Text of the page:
“Three of the most powerful figures of the 20th century – Gandhi, Martin Luther King and Nelson Mandela – had that spiritual, passionate non-attached kind of power that overpowered the power against them.”


“The invitation is towards this deeper integration, to see past surfaces.  Without the integration of our sexuality, you get all this intellectualization and pedophilia.  Or you get these people who can talk such a good line … and are raping women.  How does that work?  It’s because that human being does not have the whole system integrated.”

So I dedicate myself to balance – physically, mentally, emotionally and spiritually.  All make me Bruce and all assist in letting Bruceness go.

“I’m not sure if democracy is the last stage of the big game.  Will we be governed by a council of wise people?  Democracy is a mess.  It’s a beautiful mess, and better than anything before but there’s something beyond, something more civilized and intelligent.”

To what extent can I see outside of the box?  To honour what has solidly been the case in the past and present but also ask “What’s next?”

Day Four B tomorrow.


I went to a concert at Koerner Hall last night.  Two violinists, two cellists and two violists.  The ticket said that I was in Row AA.  And was I ever!  At the very front, virtually in the middle.  About ten feet from the performers.

It was astonishing.  I saw fingers smash against the strings … and then caress them.  I saw glances between musicians, and smiles.  I heard the worlds of Brahms and Tchaikovsky in sound surround.  It was all so vivid, so immersing.


I thought back to the Three Tenors performing in Toronto’s Skydome.  Jody and I paid nearly $100 per ticket (unheard of!) and took our spots way up high on the far side of the stadium.  Mr. big Pavarotti was reduced to Mr. tiny ant.  Several times during the performance, I pulled my eyes away from the JumboTron.  No way was I going to watch TV at a hundred bucks a throw.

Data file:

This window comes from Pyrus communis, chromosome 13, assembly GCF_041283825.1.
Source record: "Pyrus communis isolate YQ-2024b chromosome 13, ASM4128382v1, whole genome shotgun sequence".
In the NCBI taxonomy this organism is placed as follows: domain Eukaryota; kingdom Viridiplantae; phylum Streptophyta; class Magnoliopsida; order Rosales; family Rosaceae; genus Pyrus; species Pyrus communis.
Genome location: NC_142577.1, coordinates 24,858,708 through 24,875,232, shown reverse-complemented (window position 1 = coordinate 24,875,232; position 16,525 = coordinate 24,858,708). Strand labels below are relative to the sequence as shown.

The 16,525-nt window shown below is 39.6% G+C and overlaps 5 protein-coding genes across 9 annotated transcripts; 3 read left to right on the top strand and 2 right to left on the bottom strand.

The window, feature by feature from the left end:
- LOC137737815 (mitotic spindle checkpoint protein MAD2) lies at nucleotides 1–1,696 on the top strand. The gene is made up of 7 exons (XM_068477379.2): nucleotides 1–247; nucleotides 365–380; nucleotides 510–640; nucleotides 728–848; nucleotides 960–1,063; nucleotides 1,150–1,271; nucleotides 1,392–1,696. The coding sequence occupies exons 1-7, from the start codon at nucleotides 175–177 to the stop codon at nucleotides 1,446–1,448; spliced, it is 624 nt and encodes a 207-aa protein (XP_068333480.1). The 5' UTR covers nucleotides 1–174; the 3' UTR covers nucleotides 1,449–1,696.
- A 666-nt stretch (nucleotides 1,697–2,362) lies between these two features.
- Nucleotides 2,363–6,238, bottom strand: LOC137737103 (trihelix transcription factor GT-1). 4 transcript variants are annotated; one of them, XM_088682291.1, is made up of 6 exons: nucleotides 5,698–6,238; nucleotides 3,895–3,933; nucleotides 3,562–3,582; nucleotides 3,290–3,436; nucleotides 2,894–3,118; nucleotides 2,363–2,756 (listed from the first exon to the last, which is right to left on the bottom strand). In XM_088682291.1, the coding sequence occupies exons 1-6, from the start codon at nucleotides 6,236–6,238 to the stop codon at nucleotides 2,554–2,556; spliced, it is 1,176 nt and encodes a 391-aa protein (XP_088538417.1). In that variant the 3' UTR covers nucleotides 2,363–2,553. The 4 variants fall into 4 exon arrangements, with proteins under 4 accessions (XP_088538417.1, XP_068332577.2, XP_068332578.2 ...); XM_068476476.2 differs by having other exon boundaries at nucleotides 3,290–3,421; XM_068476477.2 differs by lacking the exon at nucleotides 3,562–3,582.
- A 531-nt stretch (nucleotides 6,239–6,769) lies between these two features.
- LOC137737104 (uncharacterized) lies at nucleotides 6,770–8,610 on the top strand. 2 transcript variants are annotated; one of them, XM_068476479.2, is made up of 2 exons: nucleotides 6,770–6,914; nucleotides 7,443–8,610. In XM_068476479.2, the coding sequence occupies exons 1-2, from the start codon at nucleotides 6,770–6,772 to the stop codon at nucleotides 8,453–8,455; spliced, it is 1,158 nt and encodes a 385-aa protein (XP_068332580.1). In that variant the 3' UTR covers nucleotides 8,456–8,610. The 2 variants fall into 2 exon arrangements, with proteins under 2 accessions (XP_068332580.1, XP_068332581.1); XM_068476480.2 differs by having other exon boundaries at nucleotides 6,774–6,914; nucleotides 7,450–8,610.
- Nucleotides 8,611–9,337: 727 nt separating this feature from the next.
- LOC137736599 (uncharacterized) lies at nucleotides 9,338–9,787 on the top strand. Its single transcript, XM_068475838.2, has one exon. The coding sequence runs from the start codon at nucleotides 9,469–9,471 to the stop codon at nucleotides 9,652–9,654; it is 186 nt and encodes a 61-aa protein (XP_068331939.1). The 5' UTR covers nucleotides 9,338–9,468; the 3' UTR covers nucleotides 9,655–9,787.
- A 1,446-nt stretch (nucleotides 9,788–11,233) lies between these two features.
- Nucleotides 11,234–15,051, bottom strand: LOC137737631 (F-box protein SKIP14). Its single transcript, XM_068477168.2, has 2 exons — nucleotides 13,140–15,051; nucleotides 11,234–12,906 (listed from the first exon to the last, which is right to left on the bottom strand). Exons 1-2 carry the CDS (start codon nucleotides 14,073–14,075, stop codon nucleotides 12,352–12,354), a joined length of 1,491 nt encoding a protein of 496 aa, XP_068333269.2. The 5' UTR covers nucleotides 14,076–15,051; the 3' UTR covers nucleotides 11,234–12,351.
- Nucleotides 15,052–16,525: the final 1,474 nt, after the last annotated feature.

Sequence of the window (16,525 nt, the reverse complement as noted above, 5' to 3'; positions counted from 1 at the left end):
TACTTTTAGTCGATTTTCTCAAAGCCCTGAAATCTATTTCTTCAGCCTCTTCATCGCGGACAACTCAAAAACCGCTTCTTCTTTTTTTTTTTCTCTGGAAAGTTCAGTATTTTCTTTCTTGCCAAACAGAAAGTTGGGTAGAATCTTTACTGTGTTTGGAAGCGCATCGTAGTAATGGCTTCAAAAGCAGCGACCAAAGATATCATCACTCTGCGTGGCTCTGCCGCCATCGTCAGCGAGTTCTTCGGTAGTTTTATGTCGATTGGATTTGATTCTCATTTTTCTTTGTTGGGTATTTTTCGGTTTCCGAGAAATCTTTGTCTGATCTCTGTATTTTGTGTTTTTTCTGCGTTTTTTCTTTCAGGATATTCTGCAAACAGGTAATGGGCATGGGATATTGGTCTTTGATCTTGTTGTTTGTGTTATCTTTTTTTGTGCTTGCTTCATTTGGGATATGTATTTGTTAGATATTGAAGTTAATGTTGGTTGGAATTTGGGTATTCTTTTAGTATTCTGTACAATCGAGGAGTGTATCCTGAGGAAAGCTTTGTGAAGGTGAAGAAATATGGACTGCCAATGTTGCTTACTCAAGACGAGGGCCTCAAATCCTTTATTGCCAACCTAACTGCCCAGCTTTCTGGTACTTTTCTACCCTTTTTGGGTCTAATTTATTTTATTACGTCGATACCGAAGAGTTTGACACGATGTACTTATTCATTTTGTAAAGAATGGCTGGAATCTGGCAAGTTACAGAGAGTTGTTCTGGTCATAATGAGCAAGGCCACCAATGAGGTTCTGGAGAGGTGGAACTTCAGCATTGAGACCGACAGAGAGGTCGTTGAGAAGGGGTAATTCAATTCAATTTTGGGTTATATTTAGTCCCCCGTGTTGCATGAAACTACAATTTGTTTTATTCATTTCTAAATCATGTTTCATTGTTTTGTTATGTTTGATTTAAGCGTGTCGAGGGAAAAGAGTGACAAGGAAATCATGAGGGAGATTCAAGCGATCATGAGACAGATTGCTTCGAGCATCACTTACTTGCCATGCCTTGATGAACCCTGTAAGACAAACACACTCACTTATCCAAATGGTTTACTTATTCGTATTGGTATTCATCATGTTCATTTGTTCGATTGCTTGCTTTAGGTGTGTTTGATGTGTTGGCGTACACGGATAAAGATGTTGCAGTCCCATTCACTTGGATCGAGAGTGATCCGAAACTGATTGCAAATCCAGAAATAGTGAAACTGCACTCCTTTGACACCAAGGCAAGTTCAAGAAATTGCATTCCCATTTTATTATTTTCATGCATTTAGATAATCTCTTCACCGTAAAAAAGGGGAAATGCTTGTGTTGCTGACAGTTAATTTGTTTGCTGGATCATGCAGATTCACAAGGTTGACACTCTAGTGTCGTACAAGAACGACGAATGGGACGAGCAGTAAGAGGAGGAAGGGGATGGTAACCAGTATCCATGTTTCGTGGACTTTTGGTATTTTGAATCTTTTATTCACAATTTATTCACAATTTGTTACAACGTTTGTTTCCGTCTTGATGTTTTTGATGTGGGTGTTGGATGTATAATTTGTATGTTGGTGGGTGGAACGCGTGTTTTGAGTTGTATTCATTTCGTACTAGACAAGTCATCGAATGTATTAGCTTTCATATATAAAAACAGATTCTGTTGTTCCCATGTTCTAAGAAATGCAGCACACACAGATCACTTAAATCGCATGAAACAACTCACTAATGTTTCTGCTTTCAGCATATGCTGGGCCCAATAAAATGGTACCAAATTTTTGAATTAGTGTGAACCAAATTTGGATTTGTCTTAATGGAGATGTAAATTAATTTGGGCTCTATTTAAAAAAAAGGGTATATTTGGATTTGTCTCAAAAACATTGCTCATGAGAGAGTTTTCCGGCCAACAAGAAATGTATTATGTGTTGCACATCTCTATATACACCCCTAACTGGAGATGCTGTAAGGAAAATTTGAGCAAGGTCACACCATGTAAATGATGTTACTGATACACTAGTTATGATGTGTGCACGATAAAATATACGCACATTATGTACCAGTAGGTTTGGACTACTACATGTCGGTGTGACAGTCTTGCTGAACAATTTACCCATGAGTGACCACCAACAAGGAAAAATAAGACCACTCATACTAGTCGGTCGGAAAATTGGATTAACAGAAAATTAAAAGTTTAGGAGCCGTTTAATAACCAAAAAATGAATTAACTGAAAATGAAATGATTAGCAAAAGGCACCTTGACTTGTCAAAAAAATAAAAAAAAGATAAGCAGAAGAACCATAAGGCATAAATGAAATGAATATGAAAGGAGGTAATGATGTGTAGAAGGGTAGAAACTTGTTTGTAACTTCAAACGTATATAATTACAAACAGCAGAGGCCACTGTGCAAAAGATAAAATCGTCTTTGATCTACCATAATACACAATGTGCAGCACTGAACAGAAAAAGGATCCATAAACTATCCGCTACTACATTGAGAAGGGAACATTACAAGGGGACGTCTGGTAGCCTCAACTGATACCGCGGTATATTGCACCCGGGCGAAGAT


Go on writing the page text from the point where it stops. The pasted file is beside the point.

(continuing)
Decades later, I’m a regular at the Cuckoo’s Nest Folk Club in London, Ontario – capacity about 60.  To hear Jez Lowe sing his ballads right in front of me, with the passion of the songwriter, is transporting.


I have many hobbies.  One is wandering down residential streets, looking at the furniture on the porch.  If two chairs sit there, I hope that they’re right next to each other, so the unknown occupants can hold hands.  Alas, there’s usually a sturdy patio table in between, or maybe just a swath of blank space.  Hands can’t reach that far.


Speaking of hands, many couples stroll my way, and so very few of them are holding each other.  Oh, there might be a brush against the other’s thigh every so often, but no real contact.  The exceptions include young and old who swing their arms together gaily, or reach the other hand over to hold the back of their lover’s, or just gently press the soul into the flesh.  I like that.


On the subway, some folks will stand rather than take the empty seat beside me.  Others will sit down, and our bodies are in contact for the rest of the ride.  I’ll take option two.